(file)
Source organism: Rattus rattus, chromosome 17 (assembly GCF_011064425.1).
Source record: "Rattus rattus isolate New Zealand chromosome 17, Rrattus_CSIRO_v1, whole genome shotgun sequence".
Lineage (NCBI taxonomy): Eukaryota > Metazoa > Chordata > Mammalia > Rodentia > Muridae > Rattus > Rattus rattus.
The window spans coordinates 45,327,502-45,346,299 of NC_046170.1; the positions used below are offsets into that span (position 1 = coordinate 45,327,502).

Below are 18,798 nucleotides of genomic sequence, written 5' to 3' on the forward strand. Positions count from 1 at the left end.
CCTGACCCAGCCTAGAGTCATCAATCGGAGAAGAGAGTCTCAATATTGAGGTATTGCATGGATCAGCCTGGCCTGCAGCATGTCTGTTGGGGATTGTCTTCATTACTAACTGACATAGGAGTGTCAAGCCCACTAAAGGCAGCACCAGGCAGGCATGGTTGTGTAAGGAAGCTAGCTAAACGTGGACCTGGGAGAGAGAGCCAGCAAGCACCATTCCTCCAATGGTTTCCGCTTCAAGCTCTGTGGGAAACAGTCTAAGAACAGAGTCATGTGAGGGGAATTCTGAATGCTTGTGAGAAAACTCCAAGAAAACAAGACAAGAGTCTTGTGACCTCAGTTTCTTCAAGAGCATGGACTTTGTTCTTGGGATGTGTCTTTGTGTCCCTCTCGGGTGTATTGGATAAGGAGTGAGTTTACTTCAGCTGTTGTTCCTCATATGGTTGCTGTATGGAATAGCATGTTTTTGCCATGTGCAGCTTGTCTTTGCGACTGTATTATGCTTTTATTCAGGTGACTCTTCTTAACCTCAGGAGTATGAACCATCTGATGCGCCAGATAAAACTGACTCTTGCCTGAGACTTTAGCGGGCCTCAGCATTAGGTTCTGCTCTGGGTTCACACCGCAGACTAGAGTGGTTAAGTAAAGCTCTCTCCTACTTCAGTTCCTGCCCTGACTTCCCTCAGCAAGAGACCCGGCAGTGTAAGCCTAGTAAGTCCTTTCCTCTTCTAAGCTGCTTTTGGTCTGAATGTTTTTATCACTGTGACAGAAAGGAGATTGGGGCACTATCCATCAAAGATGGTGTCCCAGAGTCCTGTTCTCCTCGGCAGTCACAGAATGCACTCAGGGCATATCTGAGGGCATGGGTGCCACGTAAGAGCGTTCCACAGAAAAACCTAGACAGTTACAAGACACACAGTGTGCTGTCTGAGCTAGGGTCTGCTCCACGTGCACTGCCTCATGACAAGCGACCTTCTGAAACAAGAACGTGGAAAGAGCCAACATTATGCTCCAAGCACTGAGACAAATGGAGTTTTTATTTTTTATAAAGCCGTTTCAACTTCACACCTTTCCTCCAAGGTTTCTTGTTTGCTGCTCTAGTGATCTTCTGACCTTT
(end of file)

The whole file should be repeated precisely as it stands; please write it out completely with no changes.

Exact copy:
Source organism: Rattus rattus, chromosome 17 (assembly GCF_011064425.1).
Source record: "Rattus rattus isolate New Zealand chromosome 17, Rrattus_CSIRO_v1, whole genome shotgun sequence".
Lineage (NCBI taxonomy): Eukaryota > Metazoa > Chordata > Mammalia > Rodentia > Muridae > Rattus > Rattus rattus.
The window spans coordinates 45,327,502-45,346,299 of NC_046170.1; the positions used below are offsets into that span (position 1 = coordinate 45,327,502).

Below are 18,798 nucleotides of genomic sequence, written 5' to 3' on the forward strand. Positions count from 1 at the left end.
CCTGACCCAGCCTAGAGTCATCAATCGGAGAAGAGAGTCTCAATATTGAGGTATTGCATGGATCAGCCTGGCCTGCAGCATGTCTGTTGGGGATTGTCTTCATTACTAACTGACATAGGAGTGTCAAGCCCACTAAAGGCAGCACCAGGCAGGCATGGTTGTGTAAGGAAGCTAGCTAAACGTGGACCTGGGAGAGAGAGCCAGCAAGCACCATTCCTCCAATGGTTTCCGCTTCAAGCTCTGTGGGAAACAGTCTAAGAACAGAGTCATGTGAGGGGAATTCTGAATGCTTGTGAGAAAACTCCAAGAAAACAAGACAAGAGTCTTGTGACCTCAGTTTCTTCAAGAGCATGGACTTTGTTCTTGGGATGTGTCTTTGTGTCCCTCTCGGGTGTATTGGATAAGGAGTGAGTTTACTTCAGCTGTTGTTCCTCATATGGTTGCTGTATGGAATAGCATGTTTTTGCCATGTGCAGCTTGTCTTTGCGACTGTATTATGCTTTTATTCAGGTGACTCTTCTTAACCTCAGGAGTATGAACCATCTGATGCGCCAGATAAAACTGACTCTTGCCTGAGACTTTAGCGGGCCTCAGCATTAGGTTCTGCTCTGGGTTCACACCGCAGACTAGAGTGGTTAAGTAAAGCTCTCTCCTACTTCAGTTCCTGCCCTGACTTCCCTCAGCAAGAGACCCGGCAGTGTAAGCCTAGTAAGTCCTTTCCTCTTCTAAGCTGCTTTTGGTCTGAATGTTTTTATCACTGTGACAGAAAGGAGATTGGGGCACTATCCATCAAAGATGGTGTCCCAGAGTCCTGTTCTCCTCGGCAGTCACAGAATGCACTCAGGGCATATCTGAGGGCATGGGTGCCACGTAAGAGCGTTCCACAGAAAAACCTAGACAGTTACAAGACACACAGTGTGCTGTCTGAGCTAGGGTCTGCTCCACGTGCACTGCCTCATGACAAGCGACCTTCTGAAACAAGAACGTGGAAAGAGCCAACATTATGCTCCAAGCACTGAGACAAATGGAGTTTTTATTTTTTATAAAGCCGTTTCAACTTCACACCTTTCCTCCAAGGTTTCTTGTTTGCTGCTCTAGTGATCTTCTGACCTTT